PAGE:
February 15, 2006 | Issue 42•07
WASHINGTON, DC—In the wake of several major lobbying scandals, the Senate Select Committee on Ethics announced Tuesday that it will hold a special series of intensive sessions inside its recently completed 200-room Ethics Mansion
See the ethics committee's mountain estate:
"In this time of rampant corruption, it is essential that we have a sufficiently lavish setting in which to enforce laws that ensure the integrity of public officials," said committee member Sen. Mark Pryor (D-AR), wearing a gold-lined cashmere robe donated by pharmaceutical lobbyists.
The mansion, a sprawling neo-Gothic manor located on 4,500 acres just off Maryland's Chesapeake Bay, was completed last month. Adorned with gold plumbing fixtures and 16th-century Flemish tapestries, the estate boasts three tennis courts, two Olympic-size swimming pools, nearly a dozen hot tubs, both dry and wet saunas, a massage center and day spa, an 18-hole golf course, a helipad, and the only erotica-themed topiary garden on the East Coast.
Committee members say the isolated environment allows them to tackle weighty ethical issues without the distractions, temptations, and conflicts of interest that pervade Washington culture.
"When one needs to ruminate on, say, improper gift-giving to government officials by corporations or corrupt foreign officials, it's in the public interest to do so in a quiet retreat," said chairman of the ethics committee Sen. George Voinovich (R-OH), sitting in an overstuffed leather armchair provided by the Ohio Beef Council. "Ideally with an 83-year-old scotch and a good Cuban cigar in hand."
Due to the rigor of the extended sessions, several members of the ethics committee have sequestered themselves in the Ethics Mansion's private suites, where they are isolated from their families and assisted only by the mansion's staff of well-trained servants.
Certain wings of the mansion were designed to remind senators of the significance of their duties.
"If we want to contemplate the role of religion in secular politics, we have a beautiful, gold-trimmed private chapel in which to do so, kindly provided by the Boston diocese of the Catholic Church," Sen. Ken Salazar (D-CO) said.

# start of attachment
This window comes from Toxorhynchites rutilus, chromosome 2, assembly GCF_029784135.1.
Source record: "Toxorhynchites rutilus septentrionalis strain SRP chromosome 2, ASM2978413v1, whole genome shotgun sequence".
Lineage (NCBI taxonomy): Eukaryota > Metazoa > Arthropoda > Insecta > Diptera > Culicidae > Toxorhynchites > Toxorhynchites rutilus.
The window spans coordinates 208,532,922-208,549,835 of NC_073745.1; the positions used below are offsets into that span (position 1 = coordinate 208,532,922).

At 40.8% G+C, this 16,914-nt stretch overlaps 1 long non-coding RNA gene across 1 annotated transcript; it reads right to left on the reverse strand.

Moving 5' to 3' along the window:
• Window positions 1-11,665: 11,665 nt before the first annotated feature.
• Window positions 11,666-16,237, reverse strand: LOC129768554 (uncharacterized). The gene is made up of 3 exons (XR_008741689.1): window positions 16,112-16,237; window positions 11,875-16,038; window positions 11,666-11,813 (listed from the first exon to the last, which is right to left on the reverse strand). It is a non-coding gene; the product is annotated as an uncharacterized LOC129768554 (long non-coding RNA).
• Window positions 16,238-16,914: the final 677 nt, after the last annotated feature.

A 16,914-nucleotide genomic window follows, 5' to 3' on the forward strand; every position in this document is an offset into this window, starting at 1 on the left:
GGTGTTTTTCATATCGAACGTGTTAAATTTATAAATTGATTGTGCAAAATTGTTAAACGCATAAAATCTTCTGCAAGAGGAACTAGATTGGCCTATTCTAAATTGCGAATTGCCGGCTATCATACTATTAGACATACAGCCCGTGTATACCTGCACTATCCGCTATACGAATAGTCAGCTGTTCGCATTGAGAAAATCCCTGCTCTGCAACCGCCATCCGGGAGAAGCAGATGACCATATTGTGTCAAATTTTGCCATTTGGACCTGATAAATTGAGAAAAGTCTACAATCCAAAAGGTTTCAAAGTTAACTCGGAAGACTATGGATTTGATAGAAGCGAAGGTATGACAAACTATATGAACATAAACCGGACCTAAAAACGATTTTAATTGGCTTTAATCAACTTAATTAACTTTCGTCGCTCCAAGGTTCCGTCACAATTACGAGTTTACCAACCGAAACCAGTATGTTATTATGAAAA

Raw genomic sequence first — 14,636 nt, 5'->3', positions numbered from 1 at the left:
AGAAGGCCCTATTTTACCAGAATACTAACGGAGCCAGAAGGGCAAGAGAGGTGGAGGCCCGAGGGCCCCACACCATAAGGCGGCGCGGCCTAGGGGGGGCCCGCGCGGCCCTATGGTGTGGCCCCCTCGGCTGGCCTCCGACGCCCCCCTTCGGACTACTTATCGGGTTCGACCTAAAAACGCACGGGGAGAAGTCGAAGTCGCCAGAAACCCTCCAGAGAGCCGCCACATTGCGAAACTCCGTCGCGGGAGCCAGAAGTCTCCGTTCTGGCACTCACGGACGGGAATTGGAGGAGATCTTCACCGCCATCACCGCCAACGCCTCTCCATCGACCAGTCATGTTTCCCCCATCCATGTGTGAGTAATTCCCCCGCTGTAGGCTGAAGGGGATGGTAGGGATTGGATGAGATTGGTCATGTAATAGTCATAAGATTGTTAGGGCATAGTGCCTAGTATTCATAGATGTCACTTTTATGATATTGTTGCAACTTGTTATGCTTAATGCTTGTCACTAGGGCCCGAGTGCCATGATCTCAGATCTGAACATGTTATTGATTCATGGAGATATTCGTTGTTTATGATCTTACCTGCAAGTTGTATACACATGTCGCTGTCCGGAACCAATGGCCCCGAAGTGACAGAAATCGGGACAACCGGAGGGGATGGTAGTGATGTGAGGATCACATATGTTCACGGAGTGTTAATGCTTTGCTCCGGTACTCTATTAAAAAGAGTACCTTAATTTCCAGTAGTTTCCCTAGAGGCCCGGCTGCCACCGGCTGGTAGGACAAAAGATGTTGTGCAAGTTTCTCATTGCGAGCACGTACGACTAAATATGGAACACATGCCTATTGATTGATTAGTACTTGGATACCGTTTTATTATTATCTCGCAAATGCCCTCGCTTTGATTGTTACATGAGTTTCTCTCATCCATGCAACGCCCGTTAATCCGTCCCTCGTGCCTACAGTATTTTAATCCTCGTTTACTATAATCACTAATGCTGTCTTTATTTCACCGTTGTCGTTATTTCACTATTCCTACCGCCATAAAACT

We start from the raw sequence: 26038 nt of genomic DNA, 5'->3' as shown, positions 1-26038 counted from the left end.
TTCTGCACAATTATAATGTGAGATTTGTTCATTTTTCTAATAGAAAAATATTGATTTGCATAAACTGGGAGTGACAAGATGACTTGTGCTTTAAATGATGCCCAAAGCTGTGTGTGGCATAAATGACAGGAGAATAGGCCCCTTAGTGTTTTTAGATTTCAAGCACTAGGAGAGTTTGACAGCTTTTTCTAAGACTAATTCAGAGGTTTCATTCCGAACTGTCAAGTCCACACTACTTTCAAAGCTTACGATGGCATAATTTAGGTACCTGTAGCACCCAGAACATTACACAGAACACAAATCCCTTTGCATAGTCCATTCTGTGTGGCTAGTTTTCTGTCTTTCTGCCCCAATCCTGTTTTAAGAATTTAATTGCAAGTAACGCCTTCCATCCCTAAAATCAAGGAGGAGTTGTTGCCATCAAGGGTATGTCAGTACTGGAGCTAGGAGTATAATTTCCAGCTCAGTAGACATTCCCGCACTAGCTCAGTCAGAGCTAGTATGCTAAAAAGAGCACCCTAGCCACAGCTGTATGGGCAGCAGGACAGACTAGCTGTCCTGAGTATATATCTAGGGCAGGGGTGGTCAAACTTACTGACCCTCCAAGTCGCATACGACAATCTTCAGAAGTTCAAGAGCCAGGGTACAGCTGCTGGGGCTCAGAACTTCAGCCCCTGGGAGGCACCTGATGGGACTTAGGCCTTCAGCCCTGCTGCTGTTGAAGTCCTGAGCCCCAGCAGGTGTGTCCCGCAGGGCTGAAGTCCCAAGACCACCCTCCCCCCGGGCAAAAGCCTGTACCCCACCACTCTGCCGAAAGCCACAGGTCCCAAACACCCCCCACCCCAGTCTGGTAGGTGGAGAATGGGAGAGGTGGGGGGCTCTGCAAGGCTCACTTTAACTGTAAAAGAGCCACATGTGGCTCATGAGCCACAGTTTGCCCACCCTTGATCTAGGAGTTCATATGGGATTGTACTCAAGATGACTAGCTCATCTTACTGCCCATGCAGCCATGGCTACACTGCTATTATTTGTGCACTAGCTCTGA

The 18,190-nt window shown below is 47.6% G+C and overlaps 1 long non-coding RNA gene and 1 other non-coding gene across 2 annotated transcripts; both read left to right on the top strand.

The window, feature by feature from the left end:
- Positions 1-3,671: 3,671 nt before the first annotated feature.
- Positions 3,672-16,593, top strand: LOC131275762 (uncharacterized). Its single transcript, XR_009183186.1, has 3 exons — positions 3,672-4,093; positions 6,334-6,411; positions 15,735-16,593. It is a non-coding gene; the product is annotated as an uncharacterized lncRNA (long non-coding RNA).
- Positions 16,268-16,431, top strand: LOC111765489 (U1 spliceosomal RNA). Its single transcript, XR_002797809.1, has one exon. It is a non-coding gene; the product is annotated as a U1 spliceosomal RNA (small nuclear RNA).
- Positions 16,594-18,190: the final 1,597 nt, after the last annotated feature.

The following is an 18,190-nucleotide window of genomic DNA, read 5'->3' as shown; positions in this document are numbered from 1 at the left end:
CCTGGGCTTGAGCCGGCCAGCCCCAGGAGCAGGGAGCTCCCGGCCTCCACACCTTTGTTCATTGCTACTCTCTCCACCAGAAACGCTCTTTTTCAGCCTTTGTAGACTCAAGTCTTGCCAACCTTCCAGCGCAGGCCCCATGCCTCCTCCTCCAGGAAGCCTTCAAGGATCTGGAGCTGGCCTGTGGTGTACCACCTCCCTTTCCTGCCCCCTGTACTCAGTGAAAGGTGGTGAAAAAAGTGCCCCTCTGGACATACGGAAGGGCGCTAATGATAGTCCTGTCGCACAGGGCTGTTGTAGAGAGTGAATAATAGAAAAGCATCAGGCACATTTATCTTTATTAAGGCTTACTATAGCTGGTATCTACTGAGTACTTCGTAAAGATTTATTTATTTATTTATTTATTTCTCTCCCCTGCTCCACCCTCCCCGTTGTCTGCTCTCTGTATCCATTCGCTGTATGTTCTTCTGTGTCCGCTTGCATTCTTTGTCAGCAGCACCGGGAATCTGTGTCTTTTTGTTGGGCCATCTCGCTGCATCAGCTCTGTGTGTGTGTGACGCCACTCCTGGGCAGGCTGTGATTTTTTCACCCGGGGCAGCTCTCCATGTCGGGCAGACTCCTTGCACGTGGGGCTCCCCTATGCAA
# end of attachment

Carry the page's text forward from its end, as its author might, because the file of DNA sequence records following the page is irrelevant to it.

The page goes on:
The thorny question of lobbyist gift-giving is posed in the Evidence Wing, where lobbyists have voluntarily come forward with hundreds of millions of dollars in ethics-violation-related evidence, including ermine coats, Aston Martin sports cars, and attaché cases filled with cash.
The committee, which is currently addressing allegations that individual senators have been unduly influenced by the Recording Industry Association of America, has been debating the question at length in its fully equipped library and home theater.
Senate ethics-committee members Sen. George Voinovich (R-OH), Pat Roberts (R-KS), and Ken Salazar (D-CO) reflect on important issues of political integrity.
"It's crucial that we be able to review all the evidence in Sony's bribery case in a grand theater with high-definition 5.1 surround-sound, the Ethics Girls, and state-of-the-art digital projection," said Sen. Pat Roberts (R-KS). "Here on Ethics Hill, we spare no expense in the fight against ethics violations."
Funds for the ethics-deliberation facility were provided by a broad coalition of K Street lobbyists and special-interest groups, which the committee has fined a staggering $920 million since 2002, of which $375 million was used to build and outfit the estate.
Surprisingly, the fines were not levied through court order but donated voluntarily.
"For us, it's an investment in the public trust," said tobacco lobbyist Clayton Dempsey, whose years of experience with ethics-committee investigations related to influence-peddling and involvement in campaign-finance improprieties were of great value to the committee.
In January, the committee subpoenaed embattled lobbyist Jack Abramoff and former House Majority Leader Tom DeLay for an aggressive interrogation and golf outing on the estate's course.
Although some government watchdog groups opposed the construction of the lavish mansion, committee members say it is vital to their work.
"An ethics case involving, say, a major South African mining interest can be very complex, with many facets—like this beautiful diamond," Sen. Craig Thomas (R-WY) said, holding a plum-size diamond aloft.
He added: "You need to take the time to turn it over in your hand and pore over its every exquisite detail before you can ever hope to understand it."